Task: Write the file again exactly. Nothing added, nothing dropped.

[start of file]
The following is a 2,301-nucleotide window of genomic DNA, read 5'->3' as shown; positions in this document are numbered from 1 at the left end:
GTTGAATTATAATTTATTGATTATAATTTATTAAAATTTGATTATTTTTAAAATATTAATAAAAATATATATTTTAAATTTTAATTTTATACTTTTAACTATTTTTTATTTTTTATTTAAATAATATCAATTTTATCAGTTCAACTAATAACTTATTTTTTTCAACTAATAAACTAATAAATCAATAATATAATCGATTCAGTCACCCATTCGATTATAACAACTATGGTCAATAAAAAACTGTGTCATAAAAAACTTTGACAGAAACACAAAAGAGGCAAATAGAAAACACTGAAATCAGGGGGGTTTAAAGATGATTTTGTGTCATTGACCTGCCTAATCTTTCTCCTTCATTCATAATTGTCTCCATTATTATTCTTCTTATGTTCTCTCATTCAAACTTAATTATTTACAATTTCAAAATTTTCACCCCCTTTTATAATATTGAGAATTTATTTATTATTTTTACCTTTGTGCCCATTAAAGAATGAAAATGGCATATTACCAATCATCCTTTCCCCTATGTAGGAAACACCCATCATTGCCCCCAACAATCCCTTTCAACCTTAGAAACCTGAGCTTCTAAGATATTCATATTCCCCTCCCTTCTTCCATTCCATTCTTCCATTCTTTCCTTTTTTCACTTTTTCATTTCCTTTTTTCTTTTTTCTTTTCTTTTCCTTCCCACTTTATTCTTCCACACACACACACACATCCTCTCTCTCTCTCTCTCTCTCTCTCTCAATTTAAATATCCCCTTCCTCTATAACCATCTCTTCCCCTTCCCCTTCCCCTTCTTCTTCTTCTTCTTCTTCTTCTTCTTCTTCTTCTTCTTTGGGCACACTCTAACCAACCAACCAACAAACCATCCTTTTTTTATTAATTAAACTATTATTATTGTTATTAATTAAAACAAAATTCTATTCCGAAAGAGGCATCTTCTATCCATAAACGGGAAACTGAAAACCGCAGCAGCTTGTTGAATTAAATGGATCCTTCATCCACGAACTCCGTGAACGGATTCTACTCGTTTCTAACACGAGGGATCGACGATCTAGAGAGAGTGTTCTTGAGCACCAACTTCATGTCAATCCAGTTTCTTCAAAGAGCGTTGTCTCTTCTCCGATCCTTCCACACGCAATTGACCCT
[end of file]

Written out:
The following is a 2,301-nucleotide window of genomic DNA, read 5'->3' as shown; positions in this document are numbered from 1 at the left end:
GTTGAATTATAATTTATTGATTATAATTTATTAAAATTTGATTATTTTTAAAATATTAATAAAAATATATATTTTAAATTTTAATTTTATACTTTTAACTATTTTTTATTTTTTATTTAAATAATATCAATTTTATCAGTTCAACTAATAACTTATTTTTTTCAACTAATAAACTAATAAATCAATAATATAATCGATTCAGTCACCCATTCGATTATAACAACTATGGTCAATAAAAAACTGTGTCATAAAAAACTTTGACAGAAACACAAAAGAGGCAAATAGAAAACACTGAAATCAGGGGGGTTTAAAGATGATTTTGTGTCATTGACCTGCCTAATCTTTCTCCTTCATTCATAATTGTCTCCATTATTATTCTTCTTATGTTCTCTCATTCAAACTTAATTATTTACAATTTCAAAATTTTCACCCCCTTTTATAATATTGAGAATTTATTTATTATTTTTACCTTTGTGCCCATTAAAGAATGAAAATGGCATATTACCAATCATCCTTTCCCCTATGTAGGAAACACCCATCATTGCCCCCAACAATCCCTTTCAACCTTAGAAACCTGAGCTTCTAAGATATTCATATTCCCCTCCCTTCTTCCATTCCATTCTTCCATTCTTTCCTTTTTTCACTTTTTCATTTCCTTTTTTCTTTTTTCTTTTCTTTTCCTTCCCACTTTATTCTTCCACACACACACACACATCCTCTCTCTCTCTCTCTCTCTCTCTCTCAATTTAAATATCCCCTTCCTCTATAACCATCTCTTCCCCTTCCCCTTCCCCTTCTTCTTCTTCTTCTTCTTCTTCTTCTTCTTCTTCTTCTTTGGGCACACTCTAACCAACCAACCAACAAACCATCCTTTTTTTATTAATTAAACTATTATTATTGTTATTAATTAAAACAAAATTCTATTCCGAAAGAGGCATCTTCTATCCATAAACGGGAAACTGAAAACCGCAGCAGCTTGTTGAATTAAATGGATCCTTCATCCACGAACTCCGTGAACGGATTCTACTCGTTTCTAACACGAGGGATCGACGATCTAGAGAGAGTGTTCTTGAGCACCAACTTCATGTCAATCCAGTTTCTTCAAAGAGCGTTGTCTCTTCTCCGATCCTTCCACACGCAATTGACCCT